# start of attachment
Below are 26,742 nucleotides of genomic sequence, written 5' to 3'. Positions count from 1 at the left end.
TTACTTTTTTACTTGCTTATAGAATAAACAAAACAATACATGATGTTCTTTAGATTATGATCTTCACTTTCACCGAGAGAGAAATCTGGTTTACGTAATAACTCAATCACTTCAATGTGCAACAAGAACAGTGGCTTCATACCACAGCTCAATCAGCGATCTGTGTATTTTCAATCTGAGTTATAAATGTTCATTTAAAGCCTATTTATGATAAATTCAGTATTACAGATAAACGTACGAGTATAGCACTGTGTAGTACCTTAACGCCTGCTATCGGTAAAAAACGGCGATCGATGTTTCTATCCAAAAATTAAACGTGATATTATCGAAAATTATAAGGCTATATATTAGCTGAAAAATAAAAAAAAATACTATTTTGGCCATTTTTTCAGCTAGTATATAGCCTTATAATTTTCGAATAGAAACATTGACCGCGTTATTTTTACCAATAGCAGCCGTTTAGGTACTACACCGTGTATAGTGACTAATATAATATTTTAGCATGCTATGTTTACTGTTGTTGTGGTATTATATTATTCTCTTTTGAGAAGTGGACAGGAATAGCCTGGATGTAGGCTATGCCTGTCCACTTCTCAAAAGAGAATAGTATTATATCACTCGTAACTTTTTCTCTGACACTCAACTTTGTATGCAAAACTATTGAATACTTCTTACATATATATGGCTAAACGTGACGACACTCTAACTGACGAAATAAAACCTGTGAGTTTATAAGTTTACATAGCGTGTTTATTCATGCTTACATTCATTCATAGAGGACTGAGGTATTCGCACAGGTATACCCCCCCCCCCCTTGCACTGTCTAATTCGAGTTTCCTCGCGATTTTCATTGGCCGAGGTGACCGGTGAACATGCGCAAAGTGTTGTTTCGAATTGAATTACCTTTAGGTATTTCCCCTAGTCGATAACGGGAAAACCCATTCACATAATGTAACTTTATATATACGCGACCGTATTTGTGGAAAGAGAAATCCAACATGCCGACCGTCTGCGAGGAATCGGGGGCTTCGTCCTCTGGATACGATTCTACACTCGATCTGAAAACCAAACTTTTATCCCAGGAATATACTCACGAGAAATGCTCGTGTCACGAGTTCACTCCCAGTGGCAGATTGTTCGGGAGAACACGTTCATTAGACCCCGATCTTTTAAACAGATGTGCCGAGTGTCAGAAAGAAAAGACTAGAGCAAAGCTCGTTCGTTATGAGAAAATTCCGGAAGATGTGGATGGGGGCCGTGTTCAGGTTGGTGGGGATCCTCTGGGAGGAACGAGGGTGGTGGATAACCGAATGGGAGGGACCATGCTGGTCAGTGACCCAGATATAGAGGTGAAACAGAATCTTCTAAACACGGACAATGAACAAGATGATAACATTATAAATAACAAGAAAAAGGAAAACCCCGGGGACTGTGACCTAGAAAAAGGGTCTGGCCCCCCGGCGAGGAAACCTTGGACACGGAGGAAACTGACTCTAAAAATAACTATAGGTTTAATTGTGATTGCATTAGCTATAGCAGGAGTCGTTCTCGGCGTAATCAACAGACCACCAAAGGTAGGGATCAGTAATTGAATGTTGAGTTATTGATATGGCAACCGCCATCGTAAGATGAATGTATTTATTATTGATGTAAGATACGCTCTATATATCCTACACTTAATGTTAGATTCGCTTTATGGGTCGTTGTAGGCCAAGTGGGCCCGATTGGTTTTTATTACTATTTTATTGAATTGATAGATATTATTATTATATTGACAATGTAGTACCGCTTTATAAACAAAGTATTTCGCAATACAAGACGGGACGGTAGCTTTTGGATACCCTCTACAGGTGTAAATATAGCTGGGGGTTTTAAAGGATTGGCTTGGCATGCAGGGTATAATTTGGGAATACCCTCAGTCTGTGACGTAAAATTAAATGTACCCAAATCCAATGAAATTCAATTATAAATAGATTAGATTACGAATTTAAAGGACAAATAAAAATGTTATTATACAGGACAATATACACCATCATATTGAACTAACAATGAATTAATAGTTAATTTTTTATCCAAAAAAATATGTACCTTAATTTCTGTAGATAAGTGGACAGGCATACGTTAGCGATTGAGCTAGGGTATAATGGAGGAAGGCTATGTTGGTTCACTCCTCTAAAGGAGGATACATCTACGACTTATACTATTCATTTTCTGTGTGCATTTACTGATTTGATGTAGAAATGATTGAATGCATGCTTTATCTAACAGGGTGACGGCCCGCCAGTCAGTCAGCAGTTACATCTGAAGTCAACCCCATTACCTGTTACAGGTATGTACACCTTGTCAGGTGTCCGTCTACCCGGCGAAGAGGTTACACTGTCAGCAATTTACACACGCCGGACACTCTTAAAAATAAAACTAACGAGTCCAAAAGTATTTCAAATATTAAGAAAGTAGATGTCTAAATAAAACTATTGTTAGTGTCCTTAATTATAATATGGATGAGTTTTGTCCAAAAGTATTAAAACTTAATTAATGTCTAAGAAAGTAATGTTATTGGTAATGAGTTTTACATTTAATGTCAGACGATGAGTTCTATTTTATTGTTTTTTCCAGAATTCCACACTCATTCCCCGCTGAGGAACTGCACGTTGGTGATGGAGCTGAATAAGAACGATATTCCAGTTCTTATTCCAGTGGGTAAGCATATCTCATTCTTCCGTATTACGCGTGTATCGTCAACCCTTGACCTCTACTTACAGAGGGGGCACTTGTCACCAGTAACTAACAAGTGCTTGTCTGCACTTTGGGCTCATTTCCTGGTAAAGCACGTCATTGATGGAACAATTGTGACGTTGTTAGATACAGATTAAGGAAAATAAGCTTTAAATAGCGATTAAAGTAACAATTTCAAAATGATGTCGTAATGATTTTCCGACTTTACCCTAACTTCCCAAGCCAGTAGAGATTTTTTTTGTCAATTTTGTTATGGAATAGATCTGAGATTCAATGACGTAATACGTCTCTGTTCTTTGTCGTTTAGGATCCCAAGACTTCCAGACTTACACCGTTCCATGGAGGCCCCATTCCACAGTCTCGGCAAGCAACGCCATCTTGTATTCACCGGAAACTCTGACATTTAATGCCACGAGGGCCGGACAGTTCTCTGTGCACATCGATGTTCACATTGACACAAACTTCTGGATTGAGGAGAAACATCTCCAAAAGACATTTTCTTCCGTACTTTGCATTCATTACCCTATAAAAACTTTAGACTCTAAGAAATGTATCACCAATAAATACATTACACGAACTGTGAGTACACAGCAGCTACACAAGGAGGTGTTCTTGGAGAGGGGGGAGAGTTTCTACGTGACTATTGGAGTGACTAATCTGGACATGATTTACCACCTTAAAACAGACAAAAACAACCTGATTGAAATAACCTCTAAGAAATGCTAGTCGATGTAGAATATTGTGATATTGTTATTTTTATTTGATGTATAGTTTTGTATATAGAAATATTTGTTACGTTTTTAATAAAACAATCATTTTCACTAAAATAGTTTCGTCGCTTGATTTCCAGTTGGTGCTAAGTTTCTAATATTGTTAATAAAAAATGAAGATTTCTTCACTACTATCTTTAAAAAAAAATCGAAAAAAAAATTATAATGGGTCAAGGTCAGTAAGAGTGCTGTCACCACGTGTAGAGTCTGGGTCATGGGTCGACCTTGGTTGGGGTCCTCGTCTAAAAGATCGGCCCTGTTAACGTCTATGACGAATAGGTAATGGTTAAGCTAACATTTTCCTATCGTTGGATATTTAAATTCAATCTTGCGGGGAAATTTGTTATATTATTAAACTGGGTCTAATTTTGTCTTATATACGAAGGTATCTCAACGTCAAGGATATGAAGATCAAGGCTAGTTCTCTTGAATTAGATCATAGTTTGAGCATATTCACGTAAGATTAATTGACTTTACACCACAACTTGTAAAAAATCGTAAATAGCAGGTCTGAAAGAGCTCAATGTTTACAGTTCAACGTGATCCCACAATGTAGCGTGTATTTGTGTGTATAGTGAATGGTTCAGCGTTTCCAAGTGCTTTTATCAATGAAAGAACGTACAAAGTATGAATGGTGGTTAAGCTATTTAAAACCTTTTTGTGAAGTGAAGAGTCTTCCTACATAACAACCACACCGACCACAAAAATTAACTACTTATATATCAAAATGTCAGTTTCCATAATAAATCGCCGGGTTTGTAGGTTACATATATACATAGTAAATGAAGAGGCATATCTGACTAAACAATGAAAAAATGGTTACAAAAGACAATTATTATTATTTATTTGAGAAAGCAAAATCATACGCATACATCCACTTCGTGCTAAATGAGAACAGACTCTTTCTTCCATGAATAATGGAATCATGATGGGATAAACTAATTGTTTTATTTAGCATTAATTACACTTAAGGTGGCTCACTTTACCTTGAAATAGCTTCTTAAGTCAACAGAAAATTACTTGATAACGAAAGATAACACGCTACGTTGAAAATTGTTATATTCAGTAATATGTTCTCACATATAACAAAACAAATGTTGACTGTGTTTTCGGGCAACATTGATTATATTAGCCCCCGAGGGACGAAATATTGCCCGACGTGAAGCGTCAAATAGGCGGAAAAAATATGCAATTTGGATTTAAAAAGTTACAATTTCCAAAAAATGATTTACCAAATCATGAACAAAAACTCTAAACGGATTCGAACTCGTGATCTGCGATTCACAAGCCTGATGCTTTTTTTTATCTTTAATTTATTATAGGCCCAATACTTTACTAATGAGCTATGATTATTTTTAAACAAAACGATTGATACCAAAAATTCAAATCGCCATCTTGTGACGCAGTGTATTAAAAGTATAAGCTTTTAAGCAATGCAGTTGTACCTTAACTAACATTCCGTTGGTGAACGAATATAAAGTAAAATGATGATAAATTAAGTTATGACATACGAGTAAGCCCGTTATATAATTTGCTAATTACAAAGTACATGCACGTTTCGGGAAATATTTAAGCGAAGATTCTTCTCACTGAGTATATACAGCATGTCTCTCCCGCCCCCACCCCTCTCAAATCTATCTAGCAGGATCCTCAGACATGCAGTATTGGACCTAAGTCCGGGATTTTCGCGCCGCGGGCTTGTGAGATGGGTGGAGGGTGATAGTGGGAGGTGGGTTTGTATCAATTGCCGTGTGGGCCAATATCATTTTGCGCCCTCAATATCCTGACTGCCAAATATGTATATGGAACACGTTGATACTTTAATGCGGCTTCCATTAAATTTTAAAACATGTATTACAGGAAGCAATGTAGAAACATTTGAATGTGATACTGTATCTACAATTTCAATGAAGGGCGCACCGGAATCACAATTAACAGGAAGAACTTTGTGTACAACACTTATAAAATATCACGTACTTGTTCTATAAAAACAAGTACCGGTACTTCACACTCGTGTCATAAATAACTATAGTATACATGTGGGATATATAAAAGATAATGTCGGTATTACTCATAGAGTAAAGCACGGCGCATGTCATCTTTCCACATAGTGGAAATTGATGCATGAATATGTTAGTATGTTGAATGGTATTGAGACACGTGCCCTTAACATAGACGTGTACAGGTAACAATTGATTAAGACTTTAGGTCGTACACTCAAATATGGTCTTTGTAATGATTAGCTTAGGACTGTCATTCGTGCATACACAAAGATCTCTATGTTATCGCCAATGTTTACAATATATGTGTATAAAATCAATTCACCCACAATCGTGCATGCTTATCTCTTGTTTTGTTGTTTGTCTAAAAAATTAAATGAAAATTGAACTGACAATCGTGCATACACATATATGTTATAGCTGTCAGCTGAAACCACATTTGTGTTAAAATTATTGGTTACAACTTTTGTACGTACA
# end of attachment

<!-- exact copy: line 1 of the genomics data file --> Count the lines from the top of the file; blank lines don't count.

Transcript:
Below are 26,742 nucleotides of genomic sequence, written 5' to 3'. Positions count from 1 at the left end.